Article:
Yesterday I found a book called The Art of Romance, featuring hilarious artwork from old Harlequin and Mills & Boon covers. While searching this morning for the various wonderful covers featured within, I ran across Smart Bitches, Trashy Books, a website devoted to reviewing romance books (and more than occasionally poking fun at the covers). I am an amateur, they are professionals. Check out their wit and snark.
Over at The Independent, you can enjoy a little slideshow of old Mills & Boon covers, featuring such gems as Romance Goes Tenting by Phyllis Matthewman. (No double entendre intended, I'm sure.) And what the hell does the clown in the background have to do with this book? I really hope he's just randomly on the cover, otherwise we've got a romantic remake of It on our hands. (Click that link with caution - it's funny, but there's still a clown.)
Another wonderful, awful title is Grace Before Meat by Sara Seale. Not sure I even want to speculate about the implications there, but it apparently has something to do with a riding crop.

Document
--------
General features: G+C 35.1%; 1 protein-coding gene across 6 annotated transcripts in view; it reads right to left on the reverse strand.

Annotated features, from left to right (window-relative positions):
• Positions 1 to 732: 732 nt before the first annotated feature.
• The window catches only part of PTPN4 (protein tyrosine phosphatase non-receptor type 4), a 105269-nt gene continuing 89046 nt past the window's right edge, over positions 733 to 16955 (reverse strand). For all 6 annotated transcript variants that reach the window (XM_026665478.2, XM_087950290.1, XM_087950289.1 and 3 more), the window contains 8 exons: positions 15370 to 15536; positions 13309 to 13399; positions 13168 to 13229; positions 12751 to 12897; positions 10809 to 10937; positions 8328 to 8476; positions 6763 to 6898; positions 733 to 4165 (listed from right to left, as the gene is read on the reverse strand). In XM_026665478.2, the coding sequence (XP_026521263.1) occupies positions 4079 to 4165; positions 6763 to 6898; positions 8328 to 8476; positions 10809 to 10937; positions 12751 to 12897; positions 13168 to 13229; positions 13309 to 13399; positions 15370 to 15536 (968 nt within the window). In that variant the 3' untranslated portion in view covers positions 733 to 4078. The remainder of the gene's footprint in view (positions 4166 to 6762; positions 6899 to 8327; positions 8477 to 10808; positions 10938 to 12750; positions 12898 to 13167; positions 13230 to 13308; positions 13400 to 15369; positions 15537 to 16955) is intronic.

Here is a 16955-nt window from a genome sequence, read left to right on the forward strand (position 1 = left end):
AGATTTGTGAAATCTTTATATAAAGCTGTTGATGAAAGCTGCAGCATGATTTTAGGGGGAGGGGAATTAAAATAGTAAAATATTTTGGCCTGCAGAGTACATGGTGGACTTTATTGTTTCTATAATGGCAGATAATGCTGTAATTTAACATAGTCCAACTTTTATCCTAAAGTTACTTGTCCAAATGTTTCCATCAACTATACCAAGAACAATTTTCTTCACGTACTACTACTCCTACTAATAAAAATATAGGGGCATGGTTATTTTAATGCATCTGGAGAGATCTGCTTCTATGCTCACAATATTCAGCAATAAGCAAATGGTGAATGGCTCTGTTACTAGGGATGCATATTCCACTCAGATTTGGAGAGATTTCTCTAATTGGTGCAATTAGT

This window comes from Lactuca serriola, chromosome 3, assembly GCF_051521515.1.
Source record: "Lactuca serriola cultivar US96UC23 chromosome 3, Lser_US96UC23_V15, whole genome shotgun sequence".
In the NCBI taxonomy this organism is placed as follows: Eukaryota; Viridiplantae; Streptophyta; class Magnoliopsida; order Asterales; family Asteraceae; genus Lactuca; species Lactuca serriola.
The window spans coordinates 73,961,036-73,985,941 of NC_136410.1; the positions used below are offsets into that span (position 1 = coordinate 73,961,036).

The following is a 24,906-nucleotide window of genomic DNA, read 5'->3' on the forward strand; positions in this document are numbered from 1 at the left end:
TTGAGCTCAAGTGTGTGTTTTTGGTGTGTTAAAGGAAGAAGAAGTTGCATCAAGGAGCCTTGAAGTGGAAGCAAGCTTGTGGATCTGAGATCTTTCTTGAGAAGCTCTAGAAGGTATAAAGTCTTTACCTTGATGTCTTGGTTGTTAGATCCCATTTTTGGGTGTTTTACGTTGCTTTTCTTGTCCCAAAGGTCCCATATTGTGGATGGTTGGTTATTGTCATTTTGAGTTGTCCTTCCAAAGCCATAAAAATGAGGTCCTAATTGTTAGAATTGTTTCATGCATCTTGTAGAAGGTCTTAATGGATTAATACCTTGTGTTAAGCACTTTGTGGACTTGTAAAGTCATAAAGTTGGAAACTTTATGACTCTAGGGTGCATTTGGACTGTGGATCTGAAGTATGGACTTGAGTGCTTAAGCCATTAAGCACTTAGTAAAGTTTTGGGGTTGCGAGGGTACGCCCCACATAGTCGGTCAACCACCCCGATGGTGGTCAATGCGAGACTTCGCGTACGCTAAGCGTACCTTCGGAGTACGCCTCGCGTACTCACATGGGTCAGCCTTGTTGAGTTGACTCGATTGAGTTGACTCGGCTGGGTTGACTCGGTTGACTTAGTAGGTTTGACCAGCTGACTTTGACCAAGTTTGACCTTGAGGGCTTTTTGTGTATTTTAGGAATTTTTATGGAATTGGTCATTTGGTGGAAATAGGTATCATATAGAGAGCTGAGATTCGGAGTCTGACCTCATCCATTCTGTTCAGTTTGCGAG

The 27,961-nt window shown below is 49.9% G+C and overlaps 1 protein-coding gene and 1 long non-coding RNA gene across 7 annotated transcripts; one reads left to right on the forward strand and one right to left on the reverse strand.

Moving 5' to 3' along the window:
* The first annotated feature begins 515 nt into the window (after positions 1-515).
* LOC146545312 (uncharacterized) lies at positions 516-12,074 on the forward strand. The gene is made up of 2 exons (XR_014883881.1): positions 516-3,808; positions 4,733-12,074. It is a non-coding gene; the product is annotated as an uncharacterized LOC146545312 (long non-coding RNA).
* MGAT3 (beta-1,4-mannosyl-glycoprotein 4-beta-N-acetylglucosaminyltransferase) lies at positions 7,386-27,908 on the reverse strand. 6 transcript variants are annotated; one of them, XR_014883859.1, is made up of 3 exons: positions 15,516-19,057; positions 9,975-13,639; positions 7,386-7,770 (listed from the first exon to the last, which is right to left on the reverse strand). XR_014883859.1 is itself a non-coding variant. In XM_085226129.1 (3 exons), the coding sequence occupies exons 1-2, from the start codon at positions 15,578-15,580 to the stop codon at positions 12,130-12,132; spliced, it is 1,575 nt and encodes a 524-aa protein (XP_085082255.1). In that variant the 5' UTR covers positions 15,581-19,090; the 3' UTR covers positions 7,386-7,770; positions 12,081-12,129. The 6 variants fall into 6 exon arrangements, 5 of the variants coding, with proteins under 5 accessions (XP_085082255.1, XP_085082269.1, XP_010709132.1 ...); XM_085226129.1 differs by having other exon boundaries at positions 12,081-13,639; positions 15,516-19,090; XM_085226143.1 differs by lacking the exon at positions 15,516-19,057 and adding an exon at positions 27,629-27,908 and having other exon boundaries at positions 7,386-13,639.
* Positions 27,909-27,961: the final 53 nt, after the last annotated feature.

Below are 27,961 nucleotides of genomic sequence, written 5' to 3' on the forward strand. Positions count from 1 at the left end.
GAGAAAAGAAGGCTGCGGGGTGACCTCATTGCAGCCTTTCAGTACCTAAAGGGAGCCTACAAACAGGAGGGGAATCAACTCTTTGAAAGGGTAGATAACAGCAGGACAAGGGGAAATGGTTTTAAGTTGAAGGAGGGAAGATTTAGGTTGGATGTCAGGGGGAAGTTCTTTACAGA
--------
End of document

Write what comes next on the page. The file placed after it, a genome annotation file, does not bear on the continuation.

On the other hand, The Art of Romance does feature some beautiful covers, from way back in the 1920s. I love them because I love the styles of that era. Don't ask me what Crump Folk Going Home is supposed to mean, but Constance Holme certainly had some wonderful cover art.
I wish the cover of Fortune Hunters by C.N. and A.M. Williamson existed on the Internet - it's a beautiful cover, featuring simply a girl's head, dressed up in a flapper hairstyle and headband. The coloring is beautiful.
So no, not all romance art is awful, but covers like Man - and Waif by Jan Tempest make me question that. (Is he supposed to be going up stairs, coming down them, or falling into the ocean? I just don't know.)